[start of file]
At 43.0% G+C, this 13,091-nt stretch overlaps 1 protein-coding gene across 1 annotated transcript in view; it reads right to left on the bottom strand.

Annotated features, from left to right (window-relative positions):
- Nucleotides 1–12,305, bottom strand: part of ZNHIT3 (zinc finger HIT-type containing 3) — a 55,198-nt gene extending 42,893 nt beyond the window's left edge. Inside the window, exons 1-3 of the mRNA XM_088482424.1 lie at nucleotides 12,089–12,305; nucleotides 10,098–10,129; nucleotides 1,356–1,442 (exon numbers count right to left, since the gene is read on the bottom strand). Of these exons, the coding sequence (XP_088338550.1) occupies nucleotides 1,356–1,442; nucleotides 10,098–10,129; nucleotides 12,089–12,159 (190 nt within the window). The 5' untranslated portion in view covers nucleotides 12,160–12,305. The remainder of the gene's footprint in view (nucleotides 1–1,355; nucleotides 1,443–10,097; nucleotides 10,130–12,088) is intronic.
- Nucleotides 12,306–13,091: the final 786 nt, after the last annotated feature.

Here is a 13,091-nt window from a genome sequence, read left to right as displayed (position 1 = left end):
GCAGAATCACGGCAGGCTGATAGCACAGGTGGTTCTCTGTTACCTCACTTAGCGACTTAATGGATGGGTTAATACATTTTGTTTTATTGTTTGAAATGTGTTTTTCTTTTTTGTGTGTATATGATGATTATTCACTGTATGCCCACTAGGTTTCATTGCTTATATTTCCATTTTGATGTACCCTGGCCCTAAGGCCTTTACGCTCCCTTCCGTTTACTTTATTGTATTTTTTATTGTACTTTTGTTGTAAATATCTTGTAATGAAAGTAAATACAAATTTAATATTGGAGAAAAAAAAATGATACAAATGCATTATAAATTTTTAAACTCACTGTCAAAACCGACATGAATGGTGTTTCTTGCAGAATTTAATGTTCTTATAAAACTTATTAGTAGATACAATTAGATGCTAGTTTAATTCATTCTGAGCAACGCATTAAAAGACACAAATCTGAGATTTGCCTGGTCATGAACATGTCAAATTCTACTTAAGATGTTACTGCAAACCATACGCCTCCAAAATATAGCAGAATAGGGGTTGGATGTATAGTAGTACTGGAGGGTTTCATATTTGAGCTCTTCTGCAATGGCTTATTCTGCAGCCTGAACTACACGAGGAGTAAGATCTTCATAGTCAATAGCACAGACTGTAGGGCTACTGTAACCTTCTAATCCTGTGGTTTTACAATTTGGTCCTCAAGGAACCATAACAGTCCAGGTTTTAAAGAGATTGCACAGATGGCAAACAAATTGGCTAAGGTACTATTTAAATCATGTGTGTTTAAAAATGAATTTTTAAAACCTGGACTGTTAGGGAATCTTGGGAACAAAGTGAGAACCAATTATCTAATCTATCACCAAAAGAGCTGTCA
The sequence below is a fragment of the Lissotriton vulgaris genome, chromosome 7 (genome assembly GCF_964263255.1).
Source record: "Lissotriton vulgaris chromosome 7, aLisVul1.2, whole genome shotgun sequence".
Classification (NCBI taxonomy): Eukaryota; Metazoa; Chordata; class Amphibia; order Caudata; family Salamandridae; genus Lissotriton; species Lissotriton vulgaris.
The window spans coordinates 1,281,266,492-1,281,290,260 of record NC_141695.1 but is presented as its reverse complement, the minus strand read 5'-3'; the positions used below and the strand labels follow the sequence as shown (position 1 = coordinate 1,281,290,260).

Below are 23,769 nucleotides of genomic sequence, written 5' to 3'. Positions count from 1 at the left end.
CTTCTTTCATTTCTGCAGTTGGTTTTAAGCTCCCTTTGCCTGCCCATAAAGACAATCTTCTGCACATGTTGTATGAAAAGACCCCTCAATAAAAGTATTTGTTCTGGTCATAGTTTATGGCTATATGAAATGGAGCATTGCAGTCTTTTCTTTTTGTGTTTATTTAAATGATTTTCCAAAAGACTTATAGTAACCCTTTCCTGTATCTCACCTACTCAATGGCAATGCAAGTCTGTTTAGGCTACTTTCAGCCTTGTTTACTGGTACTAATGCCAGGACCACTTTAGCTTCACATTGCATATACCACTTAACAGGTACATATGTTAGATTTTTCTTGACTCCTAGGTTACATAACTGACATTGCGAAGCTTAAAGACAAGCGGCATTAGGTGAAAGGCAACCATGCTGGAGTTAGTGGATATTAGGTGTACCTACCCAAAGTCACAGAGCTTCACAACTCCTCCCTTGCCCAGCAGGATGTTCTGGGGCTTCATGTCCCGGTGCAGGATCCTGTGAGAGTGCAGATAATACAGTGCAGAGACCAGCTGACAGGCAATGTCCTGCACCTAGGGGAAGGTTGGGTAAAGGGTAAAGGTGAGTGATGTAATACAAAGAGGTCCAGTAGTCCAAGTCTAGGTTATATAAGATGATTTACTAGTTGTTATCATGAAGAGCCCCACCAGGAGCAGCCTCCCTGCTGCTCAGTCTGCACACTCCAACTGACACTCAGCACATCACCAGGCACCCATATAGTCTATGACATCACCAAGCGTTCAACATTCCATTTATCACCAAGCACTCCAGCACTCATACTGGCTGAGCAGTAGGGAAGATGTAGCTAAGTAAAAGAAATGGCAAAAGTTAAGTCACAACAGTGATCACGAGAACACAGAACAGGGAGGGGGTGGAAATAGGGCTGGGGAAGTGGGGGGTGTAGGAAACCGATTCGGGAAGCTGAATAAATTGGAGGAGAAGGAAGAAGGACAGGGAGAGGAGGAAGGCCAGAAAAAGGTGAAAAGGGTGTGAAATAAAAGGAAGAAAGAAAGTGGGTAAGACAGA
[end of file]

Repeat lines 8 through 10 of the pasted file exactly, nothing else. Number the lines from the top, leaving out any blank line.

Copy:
Source record: "Lissotriton vulgaris chromosome 7, aLisVul1.2, whole genome shotgun sequence".
Classification (NCBI taxonomy): Eukaryota; Metazoa; Chordata; class Amphibia; order Caudata; family Salamandridae; genus Lissotriton; species Lissotriton vulgaris.
The window spans coordinates 1,281,266,492-1,281,290,260 of record NC_141695.1 but is presented as its reverse complement, the minus strand read 5'-3'; the positions used below and the strand labels follow the sequence as shown (position 1 = coordinate 1,281,290,260).